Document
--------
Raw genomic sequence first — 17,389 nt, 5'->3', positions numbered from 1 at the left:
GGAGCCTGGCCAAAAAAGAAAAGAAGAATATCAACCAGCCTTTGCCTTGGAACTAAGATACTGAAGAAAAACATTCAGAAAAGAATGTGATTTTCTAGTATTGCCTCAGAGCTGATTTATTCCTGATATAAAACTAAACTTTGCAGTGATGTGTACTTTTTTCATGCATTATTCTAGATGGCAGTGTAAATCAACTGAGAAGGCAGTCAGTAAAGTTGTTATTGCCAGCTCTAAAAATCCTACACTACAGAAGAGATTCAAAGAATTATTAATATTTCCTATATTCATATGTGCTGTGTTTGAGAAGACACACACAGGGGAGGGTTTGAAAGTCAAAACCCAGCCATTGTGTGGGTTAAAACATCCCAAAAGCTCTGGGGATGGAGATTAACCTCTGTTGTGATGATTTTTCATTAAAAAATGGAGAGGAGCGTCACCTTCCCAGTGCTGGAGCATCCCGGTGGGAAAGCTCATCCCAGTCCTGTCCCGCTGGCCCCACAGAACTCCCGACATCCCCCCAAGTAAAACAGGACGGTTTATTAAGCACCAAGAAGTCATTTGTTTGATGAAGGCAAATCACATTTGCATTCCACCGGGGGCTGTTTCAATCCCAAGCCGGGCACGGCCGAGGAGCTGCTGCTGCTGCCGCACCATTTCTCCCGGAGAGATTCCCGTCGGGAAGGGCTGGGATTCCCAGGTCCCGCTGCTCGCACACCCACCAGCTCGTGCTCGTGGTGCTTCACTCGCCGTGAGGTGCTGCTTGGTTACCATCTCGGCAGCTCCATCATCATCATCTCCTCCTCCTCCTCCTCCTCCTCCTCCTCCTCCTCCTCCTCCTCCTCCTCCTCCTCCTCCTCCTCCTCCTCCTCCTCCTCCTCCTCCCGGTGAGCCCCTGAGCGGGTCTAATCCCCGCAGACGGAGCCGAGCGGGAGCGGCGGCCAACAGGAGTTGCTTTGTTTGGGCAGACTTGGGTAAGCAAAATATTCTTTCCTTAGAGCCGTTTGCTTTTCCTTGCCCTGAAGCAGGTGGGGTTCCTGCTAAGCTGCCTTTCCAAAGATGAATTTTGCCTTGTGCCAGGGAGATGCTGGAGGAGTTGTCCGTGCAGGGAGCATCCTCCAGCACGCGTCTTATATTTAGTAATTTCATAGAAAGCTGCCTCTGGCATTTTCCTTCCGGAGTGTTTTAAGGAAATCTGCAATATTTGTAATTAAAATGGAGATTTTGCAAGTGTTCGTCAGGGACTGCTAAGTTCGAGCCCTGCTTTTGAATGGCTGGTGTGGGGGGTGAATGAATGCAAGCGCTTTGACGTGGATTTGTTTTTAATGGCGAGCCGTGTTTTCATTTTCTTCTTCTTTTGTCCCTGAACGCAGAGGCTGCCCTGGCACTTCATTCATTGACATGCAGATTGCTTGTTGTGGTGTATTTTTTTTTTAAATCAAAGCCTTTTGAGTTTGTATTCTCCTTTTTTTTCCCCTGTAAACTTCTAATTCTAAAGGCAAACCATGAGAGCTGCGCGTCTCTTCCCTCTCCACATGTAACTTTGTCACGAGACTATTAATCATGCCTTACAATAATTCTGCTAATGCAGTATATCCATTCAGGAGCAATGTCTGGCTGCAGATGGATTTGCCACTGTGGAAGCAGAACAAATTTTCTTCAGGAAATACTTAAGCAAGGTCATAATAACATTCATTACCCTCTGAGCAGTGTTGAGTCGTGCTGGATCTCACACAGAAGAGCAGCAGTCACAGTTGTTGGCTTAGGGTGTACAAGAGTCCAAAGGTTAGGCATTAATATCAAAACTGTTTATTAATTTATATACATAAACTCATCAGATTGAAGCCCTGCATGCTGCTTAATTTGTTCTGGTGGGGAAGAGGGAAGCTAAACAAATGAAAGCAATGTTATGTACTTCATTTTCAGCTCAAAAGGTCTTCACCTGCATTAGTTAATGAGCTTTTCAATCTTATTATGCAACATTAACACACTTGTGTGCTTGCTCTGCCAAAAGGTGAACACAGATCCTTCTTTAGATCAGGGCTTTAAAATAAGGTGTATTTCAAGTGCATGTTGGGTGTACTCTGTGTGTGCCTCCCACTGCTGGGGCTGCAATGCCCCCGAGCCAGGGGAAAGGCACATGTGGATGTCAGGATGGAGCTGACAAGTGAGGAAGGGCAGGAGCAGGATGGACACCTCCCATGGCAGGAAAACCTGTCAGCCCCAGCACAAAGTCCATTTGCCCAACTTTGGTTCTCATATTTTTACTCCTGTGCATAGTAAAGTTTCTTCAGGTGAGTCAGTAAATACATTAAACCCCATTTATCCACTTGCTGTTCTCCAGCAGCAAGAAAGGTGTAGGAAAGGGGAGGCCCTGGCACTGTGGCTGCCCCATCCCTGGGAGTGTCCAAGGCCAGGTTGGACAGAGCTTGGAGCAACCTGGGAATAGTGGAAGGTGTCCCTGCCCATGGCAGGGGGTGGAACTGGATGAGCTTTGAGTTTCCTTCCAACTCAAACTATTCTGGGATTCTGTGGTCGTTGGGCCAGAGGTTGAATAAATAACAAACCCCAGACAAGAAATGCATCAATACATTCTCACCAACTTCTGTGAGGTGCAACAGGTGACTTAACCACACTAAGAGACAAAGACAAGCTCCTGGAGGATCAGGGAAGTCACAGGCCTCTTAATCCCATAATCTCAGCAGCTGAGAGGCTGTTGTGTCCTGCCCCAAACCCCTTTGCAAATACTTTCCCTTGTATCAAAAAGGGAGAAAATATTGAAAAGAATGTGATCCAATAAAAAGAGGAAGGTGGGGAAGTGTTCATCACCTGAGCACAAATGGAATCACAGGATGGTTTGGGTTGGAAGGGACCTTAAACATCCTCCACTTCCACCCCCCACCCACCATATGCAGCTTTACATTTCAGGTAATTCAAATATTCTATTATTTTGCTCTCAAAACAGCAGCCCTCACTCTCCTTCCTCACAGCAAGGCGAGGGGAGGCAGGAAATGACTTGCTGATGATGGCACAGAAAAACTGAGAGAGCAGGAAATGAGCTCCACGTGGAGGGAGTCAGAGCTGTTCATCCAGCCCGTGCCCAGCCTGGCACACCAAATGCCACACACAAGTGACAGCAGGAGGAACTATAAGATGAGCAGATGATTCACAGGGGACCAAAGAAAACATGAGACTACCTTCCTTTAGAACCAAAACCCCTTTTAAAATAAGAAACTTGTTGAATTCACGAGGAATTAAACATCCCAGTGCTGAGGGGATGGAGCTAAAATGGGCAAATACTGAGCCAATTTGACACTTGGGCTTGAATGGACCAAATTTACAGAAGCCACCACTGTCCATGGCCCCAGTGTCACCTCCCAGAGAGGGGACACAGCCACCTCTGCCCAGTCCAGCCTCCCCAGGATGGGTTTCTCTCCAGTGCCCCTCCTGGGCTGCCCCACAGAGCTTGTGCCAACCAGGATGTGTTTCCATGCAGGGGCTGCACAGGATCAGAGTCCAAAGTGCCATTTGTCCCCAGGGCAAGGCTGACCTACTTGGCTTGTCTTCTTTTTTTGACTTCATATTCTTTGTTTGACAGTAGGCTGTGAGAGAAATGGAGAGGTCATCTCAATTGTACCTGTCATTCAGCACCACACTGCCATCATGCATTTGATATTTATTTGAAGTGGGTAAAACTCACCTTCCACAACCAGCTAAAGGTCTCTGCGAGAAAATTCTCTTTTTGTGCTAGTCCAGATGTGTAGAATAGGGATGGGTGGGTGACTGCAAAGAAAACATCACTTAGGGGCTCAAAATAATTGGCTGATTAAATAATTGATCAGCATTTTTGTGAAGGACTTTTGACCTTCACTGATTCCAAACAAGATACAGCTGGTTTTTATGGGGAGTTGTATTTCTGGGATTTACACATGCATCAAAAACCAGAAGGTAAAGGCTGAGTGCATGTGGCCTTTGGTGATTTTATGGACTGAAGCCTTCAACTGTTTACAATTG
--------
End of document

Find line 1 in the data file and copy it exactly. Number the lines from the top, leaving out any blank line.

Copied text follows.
Raw genomic sequence first — 17,389 nt, 5'->3', positions numbered from 1 at the left: